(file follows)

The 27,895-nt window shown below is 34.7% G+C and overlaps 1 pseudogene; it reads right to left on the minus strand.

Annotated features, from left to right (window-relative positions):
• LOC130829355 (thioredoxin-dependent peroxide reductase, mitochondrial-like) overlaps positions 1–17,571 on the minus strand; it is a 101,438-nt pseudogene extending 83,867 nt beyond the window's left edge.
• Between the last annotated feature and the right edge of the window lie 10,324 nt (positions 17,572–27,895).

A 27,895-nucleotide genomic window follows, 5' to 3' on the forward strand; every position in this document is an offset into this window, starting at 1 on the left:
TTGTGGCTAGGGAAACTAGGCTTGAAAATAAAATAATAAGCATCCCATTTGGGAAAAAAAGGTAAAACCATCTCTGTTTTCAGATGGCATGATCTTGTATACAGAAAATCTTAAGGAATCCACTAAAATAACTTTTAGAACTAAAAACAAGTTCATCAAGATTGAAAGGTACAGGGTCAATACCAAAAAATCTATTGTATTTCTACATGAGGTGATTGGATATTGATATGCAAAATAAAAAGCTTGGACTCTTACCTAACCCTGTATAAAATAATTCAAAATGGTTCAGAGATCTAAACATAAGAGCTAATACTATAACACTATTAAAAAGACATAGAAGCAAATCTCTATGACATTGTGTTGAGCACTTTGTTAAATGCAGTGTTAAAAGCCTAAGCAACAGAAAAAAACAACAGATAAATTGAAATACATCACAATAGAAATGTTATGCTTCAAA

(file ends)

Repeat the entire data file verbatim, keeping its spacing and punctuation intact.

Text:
The 27,895-nt window shown below is 34.7% G+C and overlaps 1 pseudogene; it reads right to left on the minus strand.

Annotated features, from left to right (window-relative positions):
• LOC130829355 (thioredoxin-dependent peroxide reductase, mitochondrial-like) overlaps positions 1–17,571 on the minus strand; it is a 101,438-nt pseudogene extending 83,867 nt beyond the window's left edge.
• Between the last annotated feature and the right edge of the window lie 10,324 nt (positions 17,572–27,895).

A 27,895-nucleotide genomic window follows, 5' to 3' on the forward strand; every position in this document is an offset into this window, starting at 1 on the left:
TTGTGGCTAGGGAAACTAGGCTTGAAAATAAAATAATAAGCATCCCATTTGGGAAAAAAAGGTAAAACCATCTCTGTTTTCAGATGGCATGATCTTGTATACAGAAAATCTTAAGGAATCCACTAAAATAACTTTTAGAACTAAAAACAAGTTCATCAAGATTGAAAGGTACAGGGTCAATACCAAAAAATCTATTGTATTTCTACATGAGGTGATTGGATATTGATATGCAAAATAAAAAGCTTGGACTCTTACCTAACCCTGTATAAAATAATTCAAAATGGTTCAGAGATCTAAACATAAGAGCTAATACTATAACACTATTAAAAAGACATAGAAGCAAATCTCTATGACATTGTGTTGAGCACTTTGTTAAATGCAGTGTTAAAAGCCTAAGCAACAGAAAAAAACAACAGATAAATTGAAATACATCACAATAGAAATGTTATGCTTCAAA